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Hamlet Is Not A Hero When Compared To His Foil Characters

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The very first rule of “Seneca’s 7 Rules of Revenge Tragedy” states that the son seeks revenge for some wrong done against his father. In William Shakespeare’s Hamlet, this rule was reason for all the irrational decisions made by Prince Hamlet throughout the long and complex plot of the play. In order to help the audience understand the reason for all of Hamlet’s actions or, in the case of this play, the lack thereof, Shakespeare used 3 foil characters who, similarly to Hamlet, wanted to avenge their fathers. The first of these characters was not one created by Shakespeare himself, but an allusion he made with the Greek myth of Neoptolemus, or better known as Pyrrhus, whose father was killed in the Trojan war.

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The second character in Hamlet who acts as a foil for Hamlet is Fortinbras, the Prince of Norway, whose father was killed by Hamlet’s father, King Hamlet. The last character to act as a foil for Hamlet in terms of getting justice for his father is Laertes, whose father Polonius was killed by Hamlet himself during the play. Compared to the three foils who are all quick to action when it comes to getting revenge, Hamlet’s hesitation is brought to light, which impacts the way the audience perceives him as a hero. The Greek myth of Pyrrhus and Priam was very well known during the fifteenth century, which was when the play Hamlet was written. The story of Pyrrhus and Priam was an allusion made by Shakespeare in order to compare Hamlet’s quest for revenge with that of Pyrrhus. The Greek myth took place during the Trojan War during which Pyrrhus father Achilles was killed by Paris, the son of Priam.

After the death of his father, Pyrrhus decided to get revenge on Paris as well as on his family, which is what led to him murdering Priam. Pyrrhus was known to be merciless for murdering the old and helpless Priam, as well as his other victims during the Trojan war. In Shakespeare’s play, Hamlet brought up the story of Pyrrhus when talking to The Players who were in the kingdom to perform a play. He asked the players to recite one of his favourite speeches from the story, which coincidentally was the one about the death of Priam. “I remember, one said there were no sallets in the lines to make the matter savory nor no matter in the phrase that might indict the author of affectation, but called it an honest method, as wholesome as sweet, and by very much more handsome than fine.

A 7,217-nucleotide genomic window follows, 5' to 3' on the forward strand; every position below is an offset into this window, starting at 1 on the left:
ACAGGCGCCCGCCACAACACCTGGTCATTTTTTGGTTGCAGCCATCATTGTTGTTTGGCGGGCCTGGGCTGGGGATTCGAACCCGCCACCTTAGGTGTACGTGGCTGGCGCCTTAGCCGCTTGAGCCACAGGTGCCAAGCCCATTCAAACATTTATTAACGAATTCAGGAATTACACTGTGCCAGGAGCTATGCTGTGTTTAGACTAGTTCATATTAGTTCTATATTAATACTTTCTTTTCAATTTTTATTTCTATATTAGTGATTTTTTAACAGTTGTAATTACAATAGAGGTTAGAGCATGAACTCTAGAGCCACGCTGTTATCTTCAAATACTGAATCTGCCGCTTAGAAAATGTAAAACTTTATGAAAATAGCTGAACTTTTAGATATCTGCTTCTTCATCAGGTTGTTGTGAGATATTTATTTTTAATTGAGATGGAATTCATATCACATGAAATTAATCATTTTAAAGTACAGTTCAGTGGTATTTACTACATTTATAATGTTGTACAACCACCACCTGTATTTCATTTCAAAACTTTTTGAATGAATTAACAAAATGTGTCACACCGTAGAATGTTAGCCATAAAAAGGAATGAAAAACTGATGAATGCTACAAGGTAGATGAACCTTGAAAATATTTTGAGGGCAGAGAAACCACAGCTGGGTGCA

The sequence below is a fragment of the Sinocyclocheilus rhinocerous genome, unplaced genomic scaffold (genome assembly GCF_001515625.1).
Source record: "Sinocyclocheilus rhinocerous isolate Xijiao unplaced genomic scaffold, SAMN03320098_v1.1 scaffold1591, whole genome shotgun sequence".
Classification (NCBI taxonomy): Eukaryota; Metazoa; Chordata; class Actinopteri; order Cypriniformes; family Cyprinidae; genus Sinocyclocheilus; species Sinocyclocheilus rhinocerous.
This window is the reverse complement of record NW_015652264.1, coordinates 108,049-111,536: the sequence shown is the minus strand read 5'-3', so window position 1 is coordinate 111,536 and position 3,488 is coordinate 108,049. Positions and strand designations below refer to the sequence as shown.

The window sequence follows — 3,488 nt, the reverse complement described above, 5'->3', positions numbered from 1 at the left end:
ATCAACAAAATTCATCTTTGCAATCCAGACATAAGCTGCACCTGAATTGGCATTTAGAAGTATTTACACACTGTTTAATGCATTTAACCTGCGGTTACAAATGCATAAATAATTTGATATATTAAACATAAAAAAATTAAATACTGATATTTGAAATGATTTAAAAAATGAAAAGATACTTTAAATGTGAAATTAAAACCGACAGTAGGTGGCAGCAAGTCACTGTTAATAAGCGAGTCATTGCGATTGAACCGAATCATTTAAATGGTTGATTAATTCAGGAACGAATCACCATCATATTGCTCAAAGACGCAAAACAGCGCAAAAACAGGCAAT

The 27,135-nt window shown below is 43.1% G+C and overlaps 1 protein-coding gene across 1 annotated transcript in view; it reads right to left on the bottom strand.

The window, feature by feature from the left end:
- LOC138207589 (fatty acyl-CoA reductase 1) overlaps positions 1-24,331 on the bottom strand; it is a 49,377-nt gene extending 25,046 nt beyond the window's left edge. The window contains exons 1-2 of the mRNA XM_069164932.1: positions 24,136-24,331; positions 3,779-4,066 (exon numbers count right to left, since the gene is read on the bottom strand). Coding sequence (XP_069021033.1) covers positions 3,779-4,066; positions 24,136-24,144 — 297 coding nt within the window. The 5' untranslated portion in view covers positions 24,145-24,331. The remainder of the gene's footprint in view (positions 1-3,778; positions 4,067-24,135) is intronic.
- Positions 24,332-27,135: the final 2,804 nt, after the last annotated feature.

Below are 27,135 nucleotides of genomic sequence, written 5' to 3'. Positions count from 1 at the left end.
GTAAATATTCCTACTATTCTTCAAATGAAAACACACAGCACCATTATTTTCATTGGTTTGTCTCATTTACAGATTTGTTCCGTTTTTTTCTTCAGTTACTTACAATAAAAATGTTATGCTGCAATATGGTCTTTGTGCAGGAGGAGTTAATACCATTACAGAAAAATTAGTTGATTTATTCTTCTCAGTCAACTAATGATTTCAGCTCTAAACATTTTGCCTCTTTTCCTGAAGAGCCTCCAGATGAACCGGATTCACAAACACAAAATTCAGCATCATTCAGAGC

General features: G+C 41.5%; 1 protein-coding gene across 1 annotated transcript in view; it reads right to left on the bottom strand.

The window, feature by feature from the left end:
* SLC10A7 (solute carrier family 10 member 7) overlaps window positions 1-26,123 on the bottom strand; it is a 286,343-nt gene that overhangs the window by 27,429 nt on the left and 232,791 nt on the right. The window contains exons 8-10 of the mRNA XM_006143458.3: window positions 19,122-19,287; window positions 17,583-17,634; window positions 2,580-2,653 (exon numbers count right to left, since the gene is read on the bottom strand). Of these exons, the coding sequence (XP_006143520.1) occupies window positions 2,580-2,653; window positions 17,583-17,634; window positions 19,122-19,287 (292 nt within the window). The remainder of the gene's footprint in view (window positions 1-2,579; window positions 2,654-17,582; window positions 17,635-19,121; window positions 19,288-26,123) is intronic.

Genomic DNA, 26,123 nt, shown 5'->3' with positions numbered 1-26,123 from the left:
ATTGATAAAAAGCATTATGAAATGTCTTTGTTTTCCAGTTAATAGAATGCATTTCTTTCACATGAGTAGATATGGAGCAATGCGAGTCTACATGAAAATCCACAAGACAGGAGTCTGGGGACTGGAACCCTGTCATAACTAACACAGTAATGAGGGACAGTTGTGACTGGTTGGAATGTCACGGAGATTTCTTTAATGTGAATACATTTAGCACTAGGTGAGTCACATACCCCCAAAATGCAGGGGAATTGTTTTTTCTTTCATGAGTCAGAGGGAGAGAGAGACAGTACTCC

One speech in it I chiefly loved. “Twas Aeneas” tale to Dido and thereabout of it, especially where he speaks of Priam’s slaughter. ” Hamlet mentally compared himself to Pyrrhus who avenged his father the way Hamlet was planning to do with Claudius. Having Pyrrhus, who was quick to action and remorseless when getting revenge on Paris, as a foil for Hamlet, stressed the hesitation of the prince throughout his plan to get revenge on Claudius. The second foil for Hamlet was Prince Fortinbras of Norway who, unlike the other characters, received a reward for his actions. His father, the King of Norway was killed by Hamlet’s father, King Hamlet during a fight for territory. Following this occurrence, Fortinbras was determined to overtake Denmark in avenge for his father’s death. He, unlike Hamlet, was very vocal about his plan which showed great determination on his part while making Hamlet seem cowardly in comparison. To his disappointment, Fortinbras’s uncle; the King of Norway, did not allow him to take over Denmark but instead gave him permission to overtake a small, almost irrelevant part of Polish land.